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26 November 2007


The Administrative Court has upheld a Trademark Office decision refusing to register the service mark MADE IN SINGAPORE AUTHENTIC ASIAN CUISINE for restaurant services on the grounds that it lacked distinctiveness. The court agreed that although the mark is in English, it is descriptive of the geographical origin of the services.

20 July 2007

FINLANDIA is distinctive for vodka, court rules

In a case involving the well-known FINLANDIA trademark, the Administrative Court has overturned a decision of the Trademark Office to reject the mark on the grounds that it was geographically misleading. The court held that Finland is not the only country in the world that produces vodka (one of the products to which the mark applies) and that consumers would consider the mark to refer to a business rather than a country.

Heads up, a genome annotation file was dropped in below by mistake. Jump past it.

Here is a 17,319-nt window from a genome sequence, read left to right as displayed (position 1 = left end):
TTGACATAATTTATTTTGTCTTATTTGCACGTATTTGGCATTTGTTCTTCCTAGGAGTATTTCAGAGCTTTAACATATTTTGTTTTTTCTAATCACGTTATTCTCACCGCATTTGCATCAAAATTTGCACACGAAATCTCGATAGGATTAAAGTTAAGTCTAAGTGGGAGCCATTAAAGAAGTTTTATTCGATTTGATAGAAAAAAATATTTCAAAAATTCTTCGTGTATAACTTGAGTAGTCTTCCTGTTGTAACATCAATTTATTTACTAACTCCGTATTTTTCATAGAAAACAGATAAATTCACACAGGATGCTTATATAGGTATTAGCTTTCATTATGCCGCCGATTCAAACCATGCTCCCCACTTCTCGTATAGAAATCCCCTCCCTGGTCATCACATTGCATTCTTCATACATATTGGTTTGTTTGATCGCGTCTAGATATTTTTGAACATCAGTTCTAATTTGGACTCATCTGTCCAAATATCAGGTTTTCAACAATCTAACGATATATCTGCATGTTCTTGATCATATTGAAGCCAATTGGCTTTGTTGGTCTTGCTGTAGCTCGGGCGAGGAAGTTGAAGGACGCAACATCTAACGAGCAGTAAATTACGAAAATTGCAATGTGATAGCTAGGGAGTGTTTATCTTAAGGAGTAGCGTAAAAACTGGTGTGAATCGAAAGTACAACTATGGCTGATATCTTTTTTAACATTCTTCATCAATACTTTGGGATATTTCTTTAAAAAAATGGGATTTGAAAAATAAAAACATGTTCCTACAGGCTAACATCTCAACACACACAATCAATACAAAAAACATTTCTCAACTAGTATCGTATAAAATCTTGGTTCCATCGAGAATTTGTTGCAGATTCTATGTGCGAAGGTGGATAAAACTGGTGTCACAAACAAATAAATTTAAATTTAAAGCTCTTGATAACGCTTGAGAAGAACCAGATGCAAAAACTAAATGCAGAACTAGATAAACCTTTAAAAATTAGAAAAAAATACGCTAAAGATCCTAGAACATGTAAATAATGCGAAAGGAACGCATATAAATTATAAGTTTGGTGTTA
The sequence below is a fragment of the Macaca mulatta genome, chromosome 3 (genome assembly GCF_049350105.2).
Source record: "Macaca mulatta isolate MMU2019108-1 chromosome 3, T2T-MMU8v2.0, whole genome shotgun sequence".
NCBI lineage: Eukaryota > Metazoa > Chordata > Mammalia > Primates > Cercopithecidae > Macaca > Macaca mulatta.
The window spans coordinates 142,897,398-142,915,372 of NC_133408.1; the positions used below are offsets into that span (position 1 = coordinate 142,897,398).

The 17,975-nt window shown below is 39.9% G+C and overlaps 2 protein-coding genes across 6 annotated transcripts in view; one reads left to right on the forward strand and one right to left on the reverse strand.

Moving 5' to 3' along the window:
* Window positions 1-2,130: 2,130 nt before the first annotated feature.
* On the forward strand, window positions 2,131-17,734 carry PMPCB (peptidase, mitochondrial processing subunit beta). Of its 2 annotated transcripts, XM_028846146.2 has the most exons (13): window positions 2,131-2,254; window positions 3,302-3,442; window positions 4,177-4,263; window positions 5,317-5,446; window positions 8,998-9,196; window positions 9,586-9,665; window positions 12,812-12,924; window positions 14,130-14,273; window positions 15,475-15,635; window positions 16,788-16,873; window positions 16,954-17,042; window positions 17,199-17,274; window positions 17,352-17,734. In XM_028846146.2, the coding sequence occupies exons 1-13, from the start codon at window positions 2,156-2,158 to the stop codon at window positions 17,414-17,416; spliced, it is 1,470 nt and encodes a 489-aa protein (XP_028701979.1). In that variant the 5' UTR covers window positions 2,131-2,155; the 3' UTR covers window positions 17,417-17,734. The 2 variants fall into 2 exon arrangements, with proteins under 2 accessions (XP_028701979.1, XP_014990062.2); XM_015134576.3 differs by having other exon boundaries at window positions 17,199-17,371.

14 May 2007

Coexistence agreement issues clarified

The Supreme Court, on judicial review of an administrative decision refusing a trademark registration, has clarified the rules on coexistence agreements in Article 158 of Legislative Decree 823. Among other things, the court noted that when an administrative authority objects to a coexistence agreement during an examination proceeding, it must show that the general interest of the consumer will be affected by the registration.

31 January 2007

Resolution outlining protection available to well-known marks issued

The Andean Court of Justice has issued a resolution on the interpretation of Andean Community Cartagena Agreement Committee Decision 344 on a Common Industrial Property Regime, indicating that there are two types of 'well-known mark', namely notorious marks and renowned marks. The court also stated that notorious marks should be granted less protection than that offered to renowned marks.

27 June 2006

Peruvian Congress discusses free trade agreement

The Peruvian Congress has commenced intensive discussions regarding approval of the free trade agreement signed with the United States, which will bring in numerous changes to Peru's trademark and geographical indication registration and protection systems. It is not yet clear whether the agreement will be approved by the current Congress or by the one taking office on July 28 2006 following elections earlier this year.